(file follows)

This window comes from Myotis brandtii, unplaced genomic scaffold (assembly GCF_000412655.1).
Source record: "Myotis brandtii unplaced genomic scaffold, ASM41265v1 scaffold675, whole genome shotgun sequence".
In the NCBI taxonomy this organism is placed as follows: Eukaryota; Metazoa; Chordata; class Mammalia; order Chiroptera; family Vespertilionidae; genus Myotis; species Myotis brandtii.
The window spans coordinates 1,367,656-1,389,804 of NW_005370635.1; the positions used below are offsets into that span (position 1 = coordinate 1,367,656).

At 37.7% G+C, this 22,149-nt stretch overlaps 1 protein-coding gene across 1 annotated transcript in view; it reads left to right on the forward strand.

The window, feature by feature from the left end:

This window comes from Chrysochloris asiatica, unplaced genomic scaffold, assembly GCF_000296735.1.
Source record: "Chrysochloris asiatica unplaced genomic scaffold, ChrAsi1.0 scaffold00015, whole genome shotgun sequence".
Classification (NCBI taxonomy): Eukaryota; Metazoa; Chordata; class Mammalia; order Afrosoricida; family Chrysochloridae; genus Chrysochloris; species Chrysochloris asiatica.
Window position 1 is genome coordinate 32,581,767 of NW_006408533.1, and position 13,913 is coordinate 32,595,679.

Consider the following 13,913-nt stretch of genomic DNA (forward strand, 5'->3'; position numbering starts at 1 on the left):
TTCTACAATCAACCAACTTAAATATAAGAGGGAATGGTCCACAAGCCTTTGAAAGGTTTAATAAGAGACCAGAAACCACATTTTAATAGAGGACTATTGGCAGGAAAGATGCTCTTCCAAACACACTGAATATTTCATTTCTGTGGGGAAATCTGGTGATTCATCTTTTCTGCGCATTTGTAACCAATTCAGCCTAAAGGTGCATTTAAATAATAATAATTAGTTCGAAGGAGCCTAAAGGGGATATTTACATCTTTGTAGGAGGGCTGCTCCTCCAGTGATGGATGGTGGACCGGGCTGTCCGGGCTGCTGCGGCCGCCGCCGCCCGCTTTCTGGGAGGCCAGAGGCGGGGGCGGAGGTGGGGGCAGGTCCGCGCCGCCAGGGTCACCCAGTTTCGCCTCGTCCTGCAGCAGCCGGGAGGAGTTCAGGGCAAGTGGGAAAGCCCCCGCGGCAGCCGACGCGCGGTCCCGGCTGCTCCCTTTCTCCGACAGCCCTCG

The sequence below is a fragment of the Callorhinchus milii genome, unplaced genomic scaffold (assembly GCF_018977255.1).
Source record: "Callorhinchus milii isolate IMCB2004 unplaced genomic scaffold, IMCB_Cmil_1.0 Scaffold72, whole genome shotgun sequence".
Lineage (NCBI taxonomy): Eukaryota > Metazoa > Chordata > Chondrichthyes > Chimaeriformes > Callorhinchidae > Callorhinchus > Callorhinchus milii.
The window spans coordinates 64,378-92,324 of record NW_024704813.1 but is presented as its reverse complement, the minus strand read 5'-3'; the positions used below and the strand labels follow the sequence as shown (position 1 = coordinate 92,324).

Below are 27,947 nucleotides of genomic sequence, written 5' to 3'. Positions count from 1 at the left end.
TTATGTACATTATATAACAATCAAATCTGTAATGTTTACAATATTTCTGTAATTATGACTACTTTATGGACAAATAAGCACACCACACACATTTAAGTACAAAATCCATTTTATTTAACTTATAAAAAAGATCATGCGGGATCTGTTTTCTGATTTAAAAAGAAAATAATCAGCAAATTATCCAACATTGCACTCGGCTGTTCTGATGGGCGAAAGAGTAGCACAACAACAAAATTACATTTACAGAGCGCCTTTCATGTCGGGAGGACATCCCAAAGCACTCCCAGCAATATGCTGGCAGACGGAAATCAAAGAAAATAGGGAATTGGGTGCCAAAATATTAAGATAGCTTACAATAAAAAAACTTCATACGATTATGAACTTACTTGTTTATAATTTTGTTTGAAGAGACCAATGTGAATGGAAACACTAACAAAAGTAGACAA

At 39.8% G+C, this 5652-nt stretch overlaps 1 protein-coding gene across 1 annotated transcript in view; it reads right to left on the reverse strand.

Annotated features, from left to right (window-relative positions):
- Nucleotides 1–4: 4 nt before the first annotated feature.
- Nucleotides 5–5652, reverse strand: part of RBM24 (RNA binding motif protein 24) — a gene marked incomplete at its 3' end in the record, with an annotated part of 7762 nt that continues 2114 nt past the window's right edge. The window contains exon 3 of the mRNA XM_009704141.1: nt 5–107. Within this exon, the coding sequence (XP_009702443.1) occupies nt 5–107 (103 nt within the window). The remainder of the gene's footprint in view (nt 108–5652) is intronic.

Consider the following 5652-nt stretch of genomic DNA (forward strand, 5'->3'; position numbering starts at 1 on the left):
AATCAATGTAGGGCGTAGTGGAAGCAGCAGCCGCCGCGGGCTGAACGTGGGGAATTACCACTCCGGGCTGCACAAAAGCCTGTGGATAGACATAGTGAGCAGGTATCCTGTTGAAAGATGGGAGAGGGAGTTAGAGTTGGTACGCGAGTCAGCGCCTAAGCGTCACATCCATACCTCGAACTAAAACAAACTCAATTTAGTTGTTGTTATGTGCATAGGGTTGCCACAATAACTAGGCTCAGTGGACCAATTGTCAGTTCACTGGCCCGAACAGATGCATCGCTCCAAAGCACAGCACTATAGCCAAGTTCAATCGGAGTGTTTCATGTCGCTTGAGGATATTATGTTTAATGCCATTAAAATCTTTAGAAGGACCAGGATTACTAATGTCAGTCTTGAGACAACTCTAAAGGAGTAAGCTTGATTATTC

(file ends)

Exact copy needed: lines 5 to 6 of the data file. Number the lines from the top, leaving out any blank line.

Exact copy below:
At 37.7% G+C, this 22,149-nt stretch overlaps 1 protein-coding gene across 1 annotated transcript in view; it reads left to right on the forward strand.

The window, feature by feature from the left end: